Cord Blood Banking: Ethics of Stem Cell Research
Stem cell research is a topic that has garnered much heated debate and stem cell controversy only seems to be growing. Rooted in medical, religious and political discussions, the use of stem cells- and in particular embryonic stem cells- and stem cell research is linked to both advantages and disadvantages that are often conflicting in nature. Learn why human embryonic stem cell research is such a controversial topic and discover how cord blood stem cell research and cord blood banking is quickly becoming an increasing popular alternative option.
History of Stem Cell Research
The origins of stem cell research can be traced back to the mid nineteenth century, when scientists first began to regard cells as the foundation for human life. At the start of the twentieth century, European scientists identified stem cells as the source of all blood cells and soon bone marrow transplants (which are in fact stem cell transplants) were developed.
However, it has only been in the last decade that interest in stem cell research has exploded. In 1998, James Thompson of the University of Wisconsin and John Gearhart from John Hopkins University successfully grew the first human embryonic stem cells, paving the way for research into the development of stem cells to regenerate damaged organs.
Stem Cell Research Controversy
The crux of the controversy surrounding the use of stem cells lies in the often conflicting values of respect and right for human life, and a desire to minimize human suffering, an issue rooted in the use of embryonic stem cells in research.
As such, groups against stem cell research believe that the use of embryonic stem cells is unethical because they feel it destroys an embryo or fetus, an argument that is often rooted in religious convictions in addition to moral ones. This gives rise to the question of what constitutes human life; such groups feel that human life begins at conception or in the early stages of fetal development (14 days after conception).
In addition, one major controversy in stem cell research is the combination of stem cell research and cloning technology. This combination results in the development of an embryo that is a genetic clone of the nucleus donor. In this process, an embryo is created for a specific purpose; that is, for the generation of tissue used for transplantation, which some individuals feel is unethical, since upon uterine implantation, this embryo could develop into a human being.
Known as somatic cell nuclear transfer, this process is highly controversial due to both medical and ethical concerns and is illegal in the United States, the United Kingdom and Australia, where any research involving human cloning is prohibited.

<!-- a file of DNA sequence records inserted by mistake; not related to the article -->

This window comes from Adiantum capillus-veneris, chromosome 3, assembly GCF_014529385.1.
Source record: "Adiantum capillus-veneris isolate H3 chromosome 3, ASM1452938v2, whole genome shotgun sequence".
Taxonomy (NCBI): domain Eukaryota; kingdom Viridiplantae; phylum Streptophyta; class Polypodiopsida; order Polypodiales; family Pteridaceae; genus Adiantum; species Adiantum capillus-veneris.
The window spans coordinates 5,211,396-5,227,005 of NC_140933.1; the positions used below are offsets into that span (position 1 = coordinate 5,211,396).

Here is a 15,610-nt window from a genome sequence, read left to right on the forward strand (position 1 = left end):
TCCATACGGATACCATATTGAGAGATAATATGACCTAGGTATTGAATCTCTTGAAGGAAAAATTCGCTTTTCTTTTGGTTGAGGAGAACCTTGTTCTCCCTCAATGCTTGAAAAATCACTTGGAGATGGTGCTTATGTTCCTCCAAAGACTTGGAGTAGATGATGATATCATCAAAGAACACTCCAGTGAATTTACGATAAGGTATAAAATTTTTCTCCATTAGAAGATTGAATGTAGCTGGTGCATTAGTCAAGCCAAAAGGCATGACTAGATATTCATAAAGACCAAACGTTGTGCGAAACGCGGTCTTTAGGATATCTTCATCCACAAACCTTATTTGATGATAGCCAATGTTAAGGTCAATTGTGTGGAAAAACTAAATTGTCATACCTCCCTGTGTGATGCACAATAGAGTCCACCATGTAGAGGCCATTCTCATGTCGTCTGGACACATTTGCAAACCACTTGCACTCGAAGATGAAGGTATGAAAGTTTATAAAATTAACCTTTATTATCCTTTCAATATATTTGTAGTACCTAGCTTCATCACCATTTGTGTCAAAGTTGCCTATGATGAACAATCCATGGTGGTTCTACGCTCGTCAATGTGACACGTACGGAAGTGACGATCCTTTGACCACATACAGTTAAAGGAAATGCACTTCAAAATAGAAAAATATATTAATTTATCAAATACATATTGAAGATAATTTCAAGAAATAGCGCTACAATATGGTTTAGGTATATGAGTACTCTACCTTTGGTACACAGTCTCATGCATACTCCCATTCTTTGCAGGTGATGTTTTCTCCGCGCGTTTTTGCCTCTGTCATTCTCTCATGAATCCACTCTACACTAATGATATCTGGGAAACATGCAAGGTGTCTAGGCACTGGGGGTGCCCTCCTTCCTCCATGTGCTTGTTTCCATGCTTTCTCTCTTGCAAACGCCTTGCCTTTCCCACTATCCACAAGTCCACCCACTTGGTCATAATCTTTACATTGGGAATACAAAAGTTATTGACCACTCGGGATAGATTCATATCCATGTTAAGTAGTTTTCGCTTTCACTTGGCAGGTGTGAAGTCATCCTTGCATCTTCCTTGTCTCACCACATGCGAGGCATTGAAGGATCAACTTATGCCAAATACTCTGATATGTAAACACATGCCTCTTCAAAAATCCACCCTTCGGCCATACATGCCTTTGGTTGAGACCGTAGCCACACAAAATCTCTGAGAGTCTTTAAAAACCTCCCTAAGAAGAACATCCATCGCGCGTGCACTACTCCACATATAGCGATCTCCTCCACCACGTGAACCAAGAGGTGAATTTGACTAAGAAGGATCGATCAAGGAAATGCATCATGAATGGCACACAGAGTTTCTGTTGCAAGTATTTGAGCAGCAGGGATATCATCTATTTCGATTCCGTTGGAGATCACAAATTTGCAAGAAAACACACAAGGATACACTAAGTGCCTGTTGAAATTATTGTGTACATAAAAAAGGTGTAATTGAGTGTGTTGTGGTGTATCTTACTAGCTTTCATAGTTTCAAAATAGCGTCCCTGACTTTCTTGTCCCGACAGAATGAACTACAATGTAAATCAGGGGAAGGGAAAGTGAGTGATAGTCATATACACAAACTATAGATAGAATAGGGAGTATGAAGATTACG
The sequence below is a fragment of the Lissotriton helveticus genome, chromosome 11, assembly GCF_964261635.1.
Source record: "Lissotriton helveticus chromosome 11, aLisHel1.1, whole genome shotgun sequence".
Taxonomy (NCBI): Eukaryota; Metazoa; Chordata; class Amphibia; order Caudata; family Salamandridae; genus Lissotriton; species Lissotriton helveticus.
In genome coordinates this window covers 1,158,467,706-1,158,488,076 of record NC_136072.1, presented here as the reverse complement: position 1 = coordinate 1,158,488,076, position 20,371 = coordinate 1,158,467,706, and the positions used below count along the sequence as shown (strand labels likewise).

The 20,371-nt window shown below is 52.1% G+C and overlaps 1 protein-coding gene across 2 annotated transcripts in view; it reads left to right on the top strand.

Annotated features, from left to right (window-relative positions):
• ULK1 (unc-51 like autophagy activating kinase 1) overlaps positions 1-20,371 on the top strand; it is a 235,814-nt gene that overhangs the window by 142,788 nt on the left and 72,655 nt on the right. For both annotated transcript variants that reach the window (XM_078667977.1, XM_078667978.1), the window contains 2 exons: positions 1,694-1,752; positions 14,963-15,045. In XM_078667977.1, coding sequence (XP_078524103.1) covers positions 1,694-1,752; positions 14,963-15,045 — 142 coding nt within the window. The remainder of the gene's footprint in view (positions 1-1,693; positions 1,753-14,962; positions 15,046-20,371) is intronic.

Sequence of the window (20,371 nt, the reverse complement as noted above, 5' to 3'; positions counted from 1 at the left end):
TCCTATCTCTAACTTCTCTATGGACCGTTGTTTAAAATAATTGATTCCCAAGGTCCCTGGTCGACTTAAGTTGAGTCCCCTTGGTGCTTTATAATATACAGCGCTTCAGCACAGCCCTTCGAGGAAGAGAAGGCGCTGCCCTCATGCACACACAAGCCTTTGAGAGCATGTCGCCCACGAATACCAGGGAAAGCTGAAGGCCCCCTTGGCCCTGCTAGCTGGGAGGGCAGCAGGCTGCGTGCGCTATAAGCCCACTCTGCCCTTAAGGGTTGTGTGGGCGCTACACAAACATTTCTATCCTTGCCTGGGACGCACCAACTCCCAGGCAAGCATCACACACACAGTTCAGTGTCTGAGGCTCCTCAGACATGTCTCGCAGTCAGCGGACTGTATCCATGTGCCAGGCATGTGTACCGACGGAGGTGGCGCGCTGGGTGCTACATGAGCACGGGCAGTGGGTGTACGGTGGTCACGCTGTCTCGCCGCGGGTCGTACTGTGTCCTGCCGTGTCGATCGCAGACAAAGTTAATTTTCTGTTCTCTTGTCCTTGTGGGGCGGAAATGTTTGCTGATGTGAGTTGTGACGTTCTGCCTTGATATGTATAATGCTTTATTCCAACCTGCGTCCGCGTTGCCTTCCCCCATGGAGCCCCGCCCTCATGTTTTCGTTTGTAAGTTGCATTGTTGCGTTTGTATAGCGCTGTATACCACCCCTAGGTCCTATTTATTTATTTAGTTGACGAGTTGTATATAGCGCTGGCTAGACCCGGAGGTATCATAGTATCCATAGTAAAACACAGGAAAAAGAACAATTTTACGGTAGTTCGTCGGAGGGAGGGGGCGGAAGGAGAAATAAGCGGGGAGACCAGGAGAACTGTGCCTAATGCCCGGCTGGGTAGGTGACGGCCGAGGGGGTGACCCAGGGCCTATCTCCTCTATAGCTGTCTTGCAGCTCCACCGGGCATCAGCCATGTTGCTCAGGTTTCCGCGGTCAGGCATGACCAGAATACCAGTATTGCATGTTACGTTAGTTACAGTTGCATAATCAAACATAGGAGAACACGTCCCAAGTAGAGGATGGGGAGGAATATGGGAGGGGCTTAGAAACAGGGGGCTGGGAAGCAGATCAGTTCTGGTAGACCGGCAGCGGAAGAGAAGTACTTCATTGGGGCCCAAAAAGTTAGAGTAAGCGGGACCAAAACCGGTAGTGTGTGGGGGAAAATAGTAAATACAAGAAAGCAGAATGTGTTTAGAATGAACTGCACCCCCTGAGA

Alternatively, individuals and groups who support embryonic stem cell research believe that the benefits of stem cell research are fundamental and therefore should continue to be explored in a more comprehensive manner. The benefits of stem cells include the potential treatment and cures of serious illnesses through transplantation, including spinal cord injury, heart disease, Alzheimer's disease, arthritis, diabetes and stroke.
Why Embryonic Stem Cells?
Embryonic stem cells are considered to be so valuable because of their high capacity for self-renewal; as such, they can be used in stem cell research with regard to early human development, as well as in the study of the effects of drugs and toxins. In addition, the use of embryonic cells in stem cell research is considered to be the most practical, as embryonic stem cells can lead to the development of every cell type in the body.
However, because embryonic stem cells have uncontrollable growth, tumors known as teratomas can develop; these tumors mean that embryonic stem cells have a limited usefulness in cell-based therapies. However, because the tumors are not produced in cultures, embryonic stem cells are a highly effective source of transplant tissue sources. Embryonic stem cells are derived from embryos that are 5 days old, when the embryo is known as a blastocyst. They can be cultivated in large numbers in the laboratory in a fairly easy manner.
Embryonic germ cells are a type of embryonic cell derived from the gonad ridge of the embryo. Isolated from a fetus that is over 8 weeks old, they are very similar to embryonic stem cells and do not generate tumors; however they can only survive a total of 70 to 80 cell divisions. One ethical concern regarding the use of embryonic germ cells is that these cells must be derived from a terminated fetus.
In comparison, adult stem cells have a limited range of cell types which they can yield. However, recent research has shown that some adult cells may be able to generate different types of tissues under appropriate conditions in order to increase their medical potential.
Cord Blood Banking and Stem Cell Research
Cord blood is considered to be a less contentious alternative source of stem cells. This is because stem cells from the umbilical cord in cord blood banking are collected following birth, meaning that there is no risk to a baby.
Cord blood is considered to be a preferred stem cell source because it contains the purest source of stem cells, meaning that there is a reduced risk of rejection as well as infection during the transplant procedure. The risk of Graft-versus-Host Disease is also greatly reduced.
In addition, cord blood stem cells have a higher concentration compared to blood marrow stem cells, meaning that a smaller amount of stem cells are needed, making cord blood a more effective source of stem cells. In addition, cord blood stem cells have a greater vitality and experience reduced aging because of preservation techniques.